HOMILY FOR THE 25TH SUNDAY IN ORDINARY TIME YEAR C
HOMILY THEME: THE SHREWD STEWARD
BY: Fr. Benny Tuazon
HOMILY: (Lk. 16:2-13) Twenty-Fifth Sunday in Ordinary Time
In today’s Gospel, we have Jesus telling His disciples the Parable of the Shrewd Steward. From the looks of it, the actions of the steward were immoral. When found irresponsible and squandering the property of the owner whose business he was managing, he resorted to winning the hearts of their clients by discounting their debts. His plan was to create indebtedness (utang na loob) to him so that later he could be repaid. Jesus lauded not the immorality but the intensity and desire to gain indebtedness. The bad steward knew how to assure his future since he will be fired soon. Jesus wanted His disciples and us to be as shrewd in assuring our place in heaven. We must make use of everything we have and do everything we can to be part of the Kingdom when the time comes. “For the children of this world are more prudent in dealing with their own generation than are the children of light.” It means that the children of darkness are soaked to the bones for worldy things than the children of light are soaked with God.
We can see this shrewdness in Filipinos both here and abroad. Filipinos are known for their ingenuity to a fault and for the sake of gaining undue advantage over others. The prevalence of different scams like text scams, imitations (fake products), snatching, hold-ups, frauds, etc., are manifestations of the richness of our ability to acquire things which will financially benefit us. Add to these the more sophisticated election frauds to obtain power and deceiving packagings for fame. Now, with money, a lot can be done to become sexy and beautiful for the ladies and handsome and hunk for the men. Practically, every part of the human body maybe altered to become better. There is a saying which says, “Today, if you are rich and still looks ugly, the blame is on you!”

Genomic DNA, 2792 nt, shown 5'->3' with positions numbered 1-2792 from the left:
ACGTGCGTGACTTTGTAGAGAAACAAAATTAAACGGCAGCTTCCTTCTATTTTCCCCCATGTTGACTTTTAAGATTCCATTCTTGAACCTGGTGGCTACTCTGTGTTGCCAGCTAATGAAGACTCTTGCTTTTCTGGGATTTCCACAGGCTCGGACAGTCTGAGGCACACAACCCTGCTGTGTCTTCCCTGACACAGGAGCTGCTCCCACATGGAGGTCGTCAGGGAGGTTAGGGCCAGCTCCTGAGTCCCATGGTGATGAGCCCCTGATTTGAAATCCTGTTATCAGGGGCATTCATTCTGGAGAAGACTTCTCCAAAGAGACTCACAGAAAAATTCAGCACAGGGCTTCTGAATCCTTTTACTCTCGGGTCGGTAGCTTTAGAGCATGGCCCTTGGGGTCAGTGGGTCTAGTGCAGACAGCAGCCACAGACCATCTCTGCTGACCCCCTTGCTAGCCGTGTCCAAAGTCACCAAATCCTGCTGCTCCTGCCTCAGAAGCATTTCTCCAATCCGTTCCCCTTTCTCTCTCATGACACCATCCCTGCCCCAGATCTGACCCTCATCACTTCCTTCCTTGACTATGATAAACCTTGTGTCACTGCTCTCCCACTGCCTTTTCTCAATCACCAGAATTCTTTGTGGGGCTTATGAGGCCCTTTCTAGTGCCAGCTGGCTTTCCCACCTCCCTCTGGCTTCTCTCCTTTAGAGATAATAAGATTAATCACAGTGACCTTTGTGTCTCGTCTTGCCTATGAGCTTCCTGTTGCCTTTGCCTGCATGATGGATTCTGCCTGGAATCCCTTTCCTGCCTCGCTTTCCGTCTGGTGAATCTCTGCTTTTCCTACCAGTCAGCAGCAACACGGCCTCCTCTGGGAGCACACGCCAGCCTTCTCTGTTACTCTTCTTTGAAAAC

“Get Holy or Die trying,” says a print on a t-shirt. If the people of darkness are willing to die for their evil ways, Christians must do the same if not more. If the steward channeled his shrewdness when he was still the manager, he would have assured himself of a lifetime job. Unfortunately, he bungled his opportunity. Yet, he had the talent necessary to succeed. And we all have that capacity to be saved. We just have to gather everything we have and muster all our desires and strength to use them to be worthy of the Kingdom.
As for those who had used their talents to do evil and took advantage of others, the words of the prophet Amos in the first reading should caution us: “Never will I forget a thing they have done!” There is a day of reckoning. God will not miss an iota of evil that had been done. Divine justice will be rendered.
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